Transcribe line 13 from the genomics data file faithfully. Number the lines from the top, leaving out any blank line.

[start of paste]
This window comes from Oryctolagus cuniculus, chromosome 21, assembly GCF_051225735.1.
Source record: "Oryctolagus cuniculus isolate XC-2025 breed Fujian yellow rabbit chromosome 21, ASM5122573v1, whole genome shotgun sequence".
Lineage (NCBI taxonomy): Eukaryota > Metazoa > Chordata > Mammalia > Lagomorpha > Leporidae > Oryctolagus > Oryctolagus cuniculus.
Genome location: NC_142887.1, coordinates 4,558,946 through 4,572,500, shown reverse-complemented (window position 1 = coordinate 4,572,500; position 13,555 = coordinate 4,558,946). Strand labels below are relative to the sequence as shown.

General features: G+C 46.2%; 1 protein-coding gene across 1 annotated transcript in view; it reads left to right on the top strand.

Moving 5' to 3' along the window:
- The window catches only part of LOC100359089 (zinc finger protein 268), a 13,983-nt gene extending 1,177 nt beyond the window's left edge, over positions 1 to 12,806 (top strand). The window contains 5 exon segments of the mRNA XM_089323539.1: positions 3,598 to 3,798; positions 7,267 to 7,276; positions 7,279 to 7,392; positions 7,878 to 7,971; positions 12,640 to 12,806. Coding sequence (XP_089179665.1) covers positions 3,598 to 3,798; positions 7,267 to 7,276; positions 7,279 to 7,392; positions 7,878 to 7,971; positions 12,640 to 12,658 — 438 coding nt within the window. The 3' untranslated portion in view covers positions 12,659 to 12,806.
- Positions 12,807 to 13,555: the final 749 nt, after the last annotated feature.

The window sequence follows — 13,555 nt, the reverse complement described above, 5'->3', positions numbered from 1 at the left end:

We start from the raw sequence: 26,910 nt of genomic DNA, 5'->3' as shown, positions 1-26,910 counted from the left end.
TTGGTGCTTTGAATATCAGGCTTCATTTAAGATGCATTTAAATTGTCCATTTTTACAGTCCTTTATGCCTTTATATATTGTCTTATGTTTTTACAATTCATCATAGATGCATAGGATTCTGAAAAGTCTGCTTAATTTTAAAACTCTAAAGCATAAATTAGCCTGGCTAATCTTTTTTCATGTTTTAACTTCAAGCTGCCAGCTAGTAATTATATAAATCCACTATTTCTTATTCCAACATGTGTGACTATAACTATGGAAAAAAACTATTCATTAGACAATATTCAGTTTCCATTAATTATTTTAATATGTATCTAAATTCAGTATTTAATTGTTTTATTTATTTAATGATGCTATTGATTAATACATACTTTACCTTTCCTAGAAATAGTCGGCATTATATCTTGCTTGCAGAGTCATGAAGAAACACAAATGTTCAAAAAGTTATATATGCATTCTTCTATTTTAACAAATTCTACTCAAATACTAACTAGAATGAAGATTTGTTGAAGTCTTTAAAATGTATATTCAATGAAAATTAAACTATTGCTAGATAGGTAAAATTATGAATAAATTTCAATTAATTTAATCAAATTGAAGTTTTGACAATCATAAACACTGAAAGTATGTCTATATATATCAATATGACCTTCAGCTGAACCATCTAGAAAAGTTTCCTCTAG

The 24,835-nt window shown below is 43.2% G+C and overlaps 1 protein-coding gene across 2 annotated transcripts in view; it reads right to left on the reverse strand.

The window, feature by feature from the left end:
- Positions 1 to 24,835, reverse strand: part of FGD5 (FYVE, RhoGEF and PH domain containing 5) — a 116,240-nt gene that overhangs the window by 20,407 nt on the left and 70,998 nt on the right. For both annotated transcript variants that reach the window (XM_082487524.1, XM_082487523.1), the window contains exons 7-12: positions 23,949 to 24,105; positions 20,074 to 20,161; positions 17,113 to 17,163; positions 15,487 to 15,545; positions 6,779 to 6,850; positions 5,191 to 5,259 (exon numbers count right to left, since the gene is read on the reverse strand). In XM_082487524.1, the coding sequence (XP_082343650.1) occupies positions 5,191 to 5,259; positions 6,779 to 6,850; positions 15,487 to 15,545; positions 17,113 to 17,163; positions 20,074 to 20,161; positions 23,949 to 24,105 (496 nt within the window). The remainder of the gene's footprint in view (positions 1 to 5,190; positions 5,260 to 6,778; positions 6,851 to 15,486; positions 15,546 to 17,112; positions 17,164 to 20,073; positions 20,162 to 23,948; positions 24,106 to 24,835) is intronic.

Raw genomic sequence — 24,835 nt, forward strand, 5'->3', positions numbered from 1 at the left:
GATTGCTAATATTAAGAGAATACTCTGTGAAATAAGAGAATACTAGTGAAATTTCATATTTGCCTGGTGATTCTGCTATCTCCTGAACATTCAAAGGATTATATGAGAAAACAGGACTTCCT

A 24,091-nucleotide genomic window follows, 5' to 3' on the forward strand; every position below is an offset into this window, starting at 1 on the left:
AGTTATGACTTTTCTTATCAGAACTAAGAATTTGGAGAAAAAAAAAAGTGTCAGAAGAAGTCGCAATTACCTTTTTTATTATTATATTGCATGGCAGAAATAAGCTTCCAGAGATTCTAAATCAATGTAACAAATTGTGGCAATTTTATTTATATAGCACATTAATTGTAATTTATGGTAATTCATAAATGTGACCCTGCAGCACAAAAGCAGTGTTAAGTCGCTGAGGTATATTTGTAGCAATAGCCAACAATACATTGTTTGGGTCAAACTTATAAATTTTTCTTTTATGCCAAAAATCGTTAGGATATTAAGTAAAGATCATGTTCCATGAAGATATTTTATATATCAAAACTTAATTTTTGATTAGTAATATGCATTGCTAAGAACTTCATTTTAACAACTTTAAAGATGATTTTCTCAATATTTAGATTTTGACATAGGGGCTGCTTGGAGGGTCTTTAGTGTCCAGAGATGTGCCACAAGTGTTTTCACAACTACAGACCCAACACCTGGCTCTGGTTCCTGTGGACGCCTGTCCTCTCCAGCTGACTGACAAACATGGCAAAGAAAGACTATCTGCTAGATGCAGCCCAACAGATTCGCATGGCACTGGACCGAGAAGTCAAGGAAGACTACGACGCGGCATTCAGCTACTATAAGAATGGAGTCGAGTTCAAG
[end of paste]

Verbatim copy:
The window, feature by feature from the left end: